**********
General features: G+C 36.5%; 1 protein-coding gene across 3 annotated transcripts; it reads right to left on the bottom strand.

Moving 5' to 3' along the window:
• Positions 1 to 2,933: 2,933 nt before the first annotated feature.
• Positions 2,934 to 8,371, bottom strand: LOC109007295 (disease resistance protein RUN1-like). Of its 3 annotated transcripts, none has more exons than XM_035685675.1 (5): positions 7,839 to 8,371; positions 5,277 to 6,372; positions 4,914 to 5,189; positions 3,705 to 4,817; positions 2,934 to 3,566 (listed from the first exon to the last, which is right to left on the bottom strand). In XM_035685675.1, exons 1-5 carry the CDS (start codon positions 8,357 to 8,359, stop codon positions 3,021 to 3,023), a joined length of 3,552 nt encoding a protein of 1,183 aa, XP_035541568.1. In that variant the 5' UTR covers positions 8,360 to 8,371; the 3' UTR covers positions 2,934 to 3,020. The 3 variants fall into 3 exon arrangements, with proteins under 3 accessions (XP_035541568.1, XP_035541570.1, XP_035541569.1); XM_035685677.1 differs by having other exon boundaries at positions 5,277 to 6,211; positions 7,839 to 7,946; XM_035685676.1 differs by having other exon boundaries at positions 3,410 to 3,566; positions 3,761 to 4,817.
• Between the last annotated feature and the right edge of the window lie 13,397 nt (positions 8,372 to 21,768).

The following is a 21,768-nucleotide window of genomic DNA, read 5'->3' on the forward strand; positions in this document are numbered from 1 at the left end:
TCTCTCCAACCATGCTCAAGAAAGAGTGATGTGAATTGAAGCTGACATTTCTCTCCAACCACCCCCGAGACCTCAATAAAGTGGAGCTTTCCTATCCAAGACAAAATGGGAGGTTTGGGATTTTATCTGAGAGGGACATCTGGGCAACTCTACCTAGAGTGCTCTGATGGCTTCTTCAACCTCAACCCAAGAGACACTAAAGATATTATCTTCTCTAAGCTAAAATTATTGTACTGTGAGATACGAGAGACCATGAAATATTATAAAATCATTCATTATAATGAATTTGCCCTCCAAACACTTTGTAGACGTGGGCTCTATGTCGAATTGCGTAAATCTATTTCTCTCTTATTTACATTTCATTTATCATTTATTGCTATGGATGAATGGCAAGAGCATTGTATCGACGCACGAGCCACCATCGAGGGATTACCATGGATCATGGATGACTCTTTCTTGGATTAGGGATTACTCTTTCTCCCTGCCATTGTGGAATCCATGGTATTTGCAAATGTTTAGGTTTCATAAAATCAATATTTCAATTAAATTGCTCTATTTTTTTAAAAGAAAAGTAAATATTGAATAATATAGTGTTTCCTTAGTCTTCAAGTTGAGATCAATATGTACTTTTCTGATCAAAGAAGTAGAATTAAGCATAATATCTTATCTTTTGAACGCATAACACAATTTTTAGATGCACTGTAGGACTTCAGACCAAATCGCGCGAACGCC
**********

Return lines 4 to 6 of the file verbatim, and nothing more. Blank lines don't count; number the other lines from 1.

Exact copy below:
• Positions 2,934 to 8,371, bottom strand: LOC109007295 (disease resistance protein RUN1-like). Of its 3 annotated transcripts, none has more exons than XM_035685675.1 (5): positions 7,839 to 8,371; positions 5,277 to 6,372; positions 4,914 to 5,189; positions 3,705 to 4,817; positions 2,934 to 3,566 (listed from the first exon to the last, which is right to left on the bottom strand). In XM_035685675.1, exons 1-5 carry the CDS (start codon positions 8,357 to 8,359, stop codon positions 3,021 to 3,023), a joined length of 3,552 nt encoding a protein of 1,183 aa, XP_035541568.1. In that variant the 5' UTR covers positions 8,360 to 8,371; the 3' UTR covers positions 2,934 to 3,020. The 3 variants fall into 3 exon arrangements, with proteins under 3 accessions (XP_035541568.1, XP_035541570.1, XP_035541569.1); XM_035685677.1 differs by having other exon boundaries at positions 5,277 to 6,211; positions 7,839 to 7,946; XM_035685676.1 differs by having other exon boundaries at positions 3,410 to 3,566; positions 3,761 to 4,817.
• Between the last annotated feature and the right edge of the window lie 13,397 nt (positions 8,372 to 21,768).

The following is a 21,768-nucleotide window of genomic DNA, read 5'->3' on the forward strand; positions in this document are numbered from 1 at the left end: